Although there is no fixed format or template for an application, it should be prepared in the language of arbitration specified in the arbitration agreement or, in the absence of this, the language of the arbitration agreement itself. An application is required to provide the following information:

  1. Basic particulars of the parties, including their full names, descriptions, addresses and contact information;
  2. Reason for submitting the application and an account of the underlying dispute in question;
  3. Emergency measures being sought;
  4. Reason why it is necessary to apply for emergency measures without waiting for constitution of the tribunal;
  5. Valid arbitration agreement;
  6. Proof of payment.

Duration and effect

Vera He
Vera He

If the court of arbitration determines that an application for emergency arbitrator should be accepted, the president will usually appoint an emergency arbitrator within two calendar days from the date that the secretariat receives the application. The emergency arbitrator will issue a procedural schedule within two days from the date of receipt of the case materials and render an order within 15 days.

The applicant must submit an application for arbitration before submitting its application for an emergency arbitrator – or within 10 days from the date it submits the application – failing which the emergency arbitration procedure halts.

In practice of the court of arbitration, the emergency arbitrator renders an order on average within 16 days.

Unless the parties have expressly excluded application of the emergency arbitrator provisions, they are deemed to have undertaken to comply with any order rendered by the emergency arbitrator. The emergency arbitrator may additionally require a party to provide appropriate security.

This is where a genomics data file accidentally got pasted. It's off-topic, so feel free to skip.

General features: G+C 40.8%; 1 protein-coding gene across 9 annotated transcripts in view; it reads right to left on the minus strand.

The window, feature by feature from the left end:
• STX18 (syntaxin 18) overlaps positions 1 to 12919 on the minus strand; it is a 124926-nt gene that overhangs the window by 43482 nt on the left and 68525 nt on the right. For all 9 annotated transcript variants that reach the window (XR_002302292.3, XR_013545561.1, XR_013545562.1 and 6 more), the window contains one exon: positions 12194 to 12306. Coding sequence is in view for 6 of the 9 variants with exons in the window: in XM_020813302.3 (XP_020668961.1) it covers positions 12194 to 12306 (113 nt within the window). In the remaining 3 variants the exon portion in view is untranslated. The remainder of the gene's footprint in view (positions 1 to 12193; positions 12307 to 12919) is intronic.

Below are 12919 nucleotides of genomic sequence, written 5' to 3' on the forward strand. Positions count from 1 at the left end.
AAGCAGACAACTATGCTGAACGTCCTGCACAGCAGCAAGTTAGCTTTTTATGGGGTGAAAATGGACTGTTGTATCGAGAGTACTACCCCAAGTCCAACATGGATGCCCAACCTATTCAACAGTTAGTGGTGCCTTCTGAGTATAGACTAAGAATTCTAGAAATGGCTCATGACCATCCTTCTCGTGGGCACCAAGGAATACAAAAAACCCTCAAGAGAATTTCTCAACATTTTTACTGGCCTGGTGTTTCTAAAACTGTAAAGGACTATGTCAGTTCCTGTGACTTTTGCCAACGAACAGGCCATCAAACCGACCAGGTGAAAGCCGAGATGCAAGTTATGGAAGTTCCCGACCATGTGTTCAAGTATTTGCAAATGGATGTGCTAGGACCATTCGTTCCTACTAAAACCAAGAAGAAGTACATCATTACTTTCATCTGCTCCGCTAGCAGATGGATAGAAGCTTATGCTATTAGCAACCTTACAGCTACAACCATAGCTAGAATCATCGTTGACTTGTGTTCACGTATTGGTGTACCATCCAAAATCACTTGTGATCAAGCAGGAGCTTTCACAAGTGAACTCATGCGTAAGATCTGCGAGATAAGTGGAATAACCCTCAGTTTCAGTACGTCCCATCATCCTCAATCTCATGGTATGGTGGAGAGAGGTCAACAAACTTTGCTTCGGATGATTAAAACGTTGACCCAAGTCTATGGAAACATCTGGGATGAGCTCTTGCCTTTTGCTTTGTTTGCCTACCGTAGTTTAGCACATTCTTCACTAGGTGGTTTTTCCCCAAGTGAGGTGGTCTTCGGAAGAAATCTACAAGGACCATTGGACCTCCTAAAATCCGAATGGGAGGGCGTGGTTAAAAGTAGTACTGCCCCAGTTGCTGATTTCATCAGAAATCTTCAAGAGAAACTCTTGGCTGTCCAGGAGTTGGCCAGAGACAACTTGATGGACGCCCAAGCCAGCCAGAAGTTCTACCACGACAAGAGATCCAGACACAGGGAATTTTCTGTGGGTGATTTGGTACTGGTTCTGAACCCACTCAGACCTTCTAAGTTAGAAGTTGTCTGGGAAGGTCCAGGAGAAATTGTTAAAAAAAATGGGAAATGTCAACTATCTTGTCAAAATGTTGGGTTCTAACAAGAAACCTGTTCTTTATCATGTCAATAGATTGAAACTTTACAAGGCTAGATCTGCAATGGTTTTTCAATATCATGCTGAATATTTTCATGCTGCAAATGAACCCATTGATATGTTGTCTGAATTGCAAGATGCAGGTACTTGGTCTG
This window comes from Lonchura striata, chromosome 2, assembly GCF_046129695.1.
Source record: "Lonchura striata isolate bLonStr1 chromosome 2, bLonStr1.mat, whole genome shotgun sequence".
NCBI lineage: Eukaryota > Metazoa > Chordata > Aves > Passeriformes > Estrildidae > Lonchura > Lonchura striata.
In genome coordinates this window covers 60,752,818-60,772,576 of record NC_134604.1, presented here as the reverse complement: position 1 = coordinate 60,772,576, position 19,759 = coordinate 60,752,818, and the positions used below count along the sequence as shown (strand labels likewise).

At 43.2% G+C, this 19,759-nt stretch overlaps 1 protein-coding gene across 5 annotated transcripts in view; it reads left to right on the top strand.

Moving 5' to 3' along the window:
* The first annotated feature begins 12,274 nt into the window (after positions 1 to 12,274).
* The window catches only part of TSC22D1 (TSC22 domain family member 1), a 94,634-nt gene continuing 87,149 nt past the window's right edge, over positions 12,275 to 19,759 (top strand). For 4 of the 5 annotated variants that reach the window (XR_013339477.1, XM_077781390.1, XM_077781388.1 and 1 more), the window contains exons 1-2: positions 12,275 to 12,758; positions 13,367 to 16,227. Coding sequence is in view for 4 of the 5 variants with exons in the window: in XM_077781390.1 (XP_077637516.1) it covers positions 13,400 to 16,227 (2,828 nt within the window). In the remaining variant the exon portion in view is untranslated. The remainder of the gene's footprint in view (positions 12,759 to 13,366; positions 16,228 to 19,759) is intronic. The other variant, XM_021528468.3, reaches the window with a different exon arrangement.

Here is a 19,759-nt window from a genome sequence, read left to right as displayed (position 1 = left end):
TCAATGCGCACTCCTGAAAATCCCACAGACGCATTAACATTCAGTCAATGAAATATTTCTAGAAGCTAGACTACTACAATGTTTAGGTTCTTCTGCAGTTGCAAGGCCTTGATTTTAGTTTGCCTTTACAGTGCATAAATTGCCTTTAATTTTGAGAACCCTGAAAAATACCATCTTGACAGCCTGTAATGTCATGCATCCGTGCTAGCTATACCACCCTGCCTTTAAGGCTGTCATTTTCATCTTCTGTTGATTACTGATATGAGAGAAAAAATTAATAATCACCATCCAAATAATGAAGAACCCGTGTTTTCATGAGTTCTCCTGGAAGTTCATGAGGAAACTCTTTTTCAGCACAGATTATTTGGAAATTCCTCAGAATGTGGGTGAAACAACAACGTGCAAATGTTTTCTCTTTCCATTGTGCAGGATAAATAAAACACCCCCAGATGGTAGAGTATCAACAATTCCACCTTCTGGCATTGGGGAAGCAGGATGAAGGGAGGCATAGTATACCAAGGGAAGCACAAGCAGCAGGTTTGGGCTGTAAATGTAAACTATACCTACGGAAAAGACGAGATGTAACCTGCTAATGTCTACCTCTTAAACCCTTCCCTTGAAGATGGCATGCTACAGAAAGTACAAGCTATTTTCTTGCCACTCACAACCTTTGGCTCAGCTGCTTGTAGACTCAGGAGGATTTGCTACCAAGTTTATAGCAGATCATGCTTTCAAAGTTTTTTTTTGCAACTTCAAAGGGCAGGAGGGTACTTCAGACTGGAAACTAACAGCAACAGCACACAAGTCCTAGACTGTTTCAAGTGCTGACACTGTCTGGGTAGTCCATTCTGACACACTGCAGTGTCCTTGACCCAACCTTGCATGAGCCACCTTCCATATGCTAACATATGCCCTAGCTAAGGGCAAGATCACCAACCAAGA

However, notwithstanding application of the emergency arbitrator procedure, a party retains the right to apply for emergency measures to a competent judicial authority at any time. An emergency arbitrator’s order is not binding on the subsequently constituted arbitral tribunal with respect to any question, matter or dispute identified in the order. The arbitral tribunal may revise, terminate or set aside an order rendered by the emergency arbitrator.

Critera and actual use

Once the secretariat receives an application, the president of the court of arbitration will consider whether the emergency arbitrator provisions are applicable by measuring against the following criteria:

  • Parties are signatories to, or assignees under, the arbitration agreement and the arbitration agreement is the same under which the request is made;
  • Arbitration agreement was entered into after 1 January 2012;
  • Parties have not expressly excluded application of the emergency arbitrator provisions; and
  • Arbitration agreement on which the request is based does not derive from an international treaty.

Of 212 applications received by the ICC between 2012 and 2022, the president denied applicability in only six cases, making it a rare occurrence.

Once applicability is confirmed, it is up to the emergency arbitrator to decide on the jurisdiction and admissibility of the application, the latter including a review of urgency to confirm whether emergency measures without waiting for tribunal constitution are truly necessary.

Although the emergency arbitrator system has been widely accepted by international arbitration institutions, the mechanism is designed for special and urgent cases, so the determination of “urgency” requires great caution.

Accordingly, instances in which emergency measures were ultimately taken remain relatively few in number. As mentioned, of 80 applications for emergency measures, only 23 were partially or fully approved by the emergency arbitrator, representing an approval rate of 29%.